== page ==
One approach researchers at K-State are working on is dubbed the major gene approach. The major gene fights wheat rust using a sort of pathogen recognition system. When the plant is attacked by a pathogen that the major gene recognizes as dangerous, it rejects the pathogen and effectively beats the wheat rust.
But Bowden says the major gene has its flaws. “Using the major gene makes the plant very resistant, but not very durable, meaning that it can work effectively one year, but be defeated by the pathogen the next year,” he says. “The pathogen can eventually mutate to camouflage itself and not be recognized, and that’s how the major gene is defeated,” he says.
However, researchers have not abandoned the idea altogether. Bowden says there are theoretical reasons to believe that instead of using one major gene, using multiple major genes in combination should create a long-lasting variety. This combination is referred to as a gene stack or pyramid.
The second approach is referred to as the minor gene theory. Individually, minor genes are not as effective as a singular major gene in defeating wheat rust, but stacking several minor genes together can potentially create a good resistant variety. It is similar to the first approach in that it stacks multiple genes, but what’s different is the mechanism of resistance to the pathogen. It doesn’t rely on pathogen recognition to defeat rust, but rather strengthens the basic defense system of the plant. Once the gene stack is strong enough to defeat a pathogen, the wheat rust may never overcome it. The problem lies in finding enough effective minor genes to strengthen the defense to a point where it will successfully defeat the pathogen.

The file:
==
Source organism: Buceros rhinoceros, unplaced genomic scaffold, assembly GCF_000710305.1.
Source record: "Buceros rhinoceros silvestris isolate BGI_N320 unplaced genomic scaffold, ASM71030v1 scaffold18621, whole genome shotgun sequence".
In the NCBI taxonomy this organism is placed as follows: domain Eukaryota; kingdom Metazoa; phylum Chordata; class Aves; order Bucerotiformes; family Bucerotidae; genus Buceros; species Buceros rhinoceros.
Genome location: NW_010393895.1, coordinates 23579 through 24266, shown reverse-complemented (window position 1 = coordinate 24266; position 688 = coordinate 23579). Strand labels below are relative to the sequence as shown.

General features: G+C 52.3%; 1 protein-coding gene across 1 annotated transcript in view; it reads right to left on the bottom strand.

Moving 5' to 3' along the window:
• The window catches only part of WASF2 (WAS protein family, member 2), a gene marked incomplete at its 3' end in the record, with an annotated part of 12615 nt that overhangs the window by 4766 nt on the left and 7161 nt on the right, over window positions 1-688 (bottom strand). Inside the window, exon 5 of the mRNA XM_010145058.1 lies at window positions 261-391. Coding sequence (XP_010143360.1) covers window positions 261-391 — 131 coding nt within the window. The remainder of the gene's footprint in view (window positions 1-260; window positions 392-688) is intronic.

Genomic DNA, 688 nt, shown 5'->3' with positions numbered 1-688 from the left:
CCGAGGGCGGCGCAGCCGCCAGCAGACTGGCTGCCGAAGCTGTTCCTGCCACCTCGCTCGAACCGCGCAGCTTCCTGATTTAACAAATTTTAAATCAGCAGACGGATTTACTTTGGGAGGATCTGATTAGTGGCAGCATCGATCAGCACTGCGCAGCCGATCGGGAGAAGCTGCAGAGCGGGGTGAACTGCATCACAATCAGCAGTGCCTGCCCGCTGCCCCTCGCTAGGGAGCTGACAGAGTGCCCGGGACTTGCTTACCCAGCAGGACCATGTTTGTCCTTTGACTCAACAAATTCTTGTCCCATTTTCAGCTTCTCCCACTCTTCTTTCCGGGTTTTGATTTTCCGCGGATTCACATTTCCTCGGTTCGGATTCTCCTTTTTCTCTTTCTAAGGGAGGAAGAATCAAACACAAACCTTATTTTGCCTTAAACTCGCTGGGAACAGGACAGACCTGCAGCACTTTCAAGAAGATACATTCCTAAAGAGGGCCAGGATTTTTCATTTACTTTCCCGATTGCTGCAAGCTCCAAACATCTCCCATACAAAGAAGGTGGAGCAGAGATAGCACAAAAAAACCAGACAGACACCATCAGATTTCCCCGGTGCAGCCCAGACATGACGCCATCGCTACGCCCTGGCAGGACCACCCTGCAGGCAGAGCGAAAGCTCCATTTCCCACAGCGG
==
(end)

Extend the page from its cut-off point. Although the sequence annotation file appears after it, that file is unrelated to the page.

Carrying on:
“Minor genes are more difficult to work with because there haven’t been very many discovered for stem rust, but we believe they’re out there,” says Bowden.
At this point, researchers are putting equal amounts of effort toward both solutions so they can maximize their chances of success.
Providing producers with multiple resistant wheat varieties would be an ideal scenario says Fellers. He explains why planting only one resistant variety across a large region can have consequences. He draws on his experiences with wheat leaf rust, a disease similar, but unrelated, to Ug99.
“We saw an epidemic like Ug99 in leaf rust about five years ago,” Fellers says. “All the farmers were using the same variety from Oklahoma through Nebraska so when the pathogen changed and was able to overcome that one particular resistance gene, it affected the entire region.”
Researchers remain hopeful that Ug99 will be stopped before having devastating effects in the United States or worldwide. An alarm has been raised up around the globe for the past several years by international researchers. The Borlaug Global Rust Initiative is bringing together researchers from the United States, CIMMYT (International Center for Maize and Wheat Improvement based in Mexico City), as well as Asia, Australia, Europe and Africa.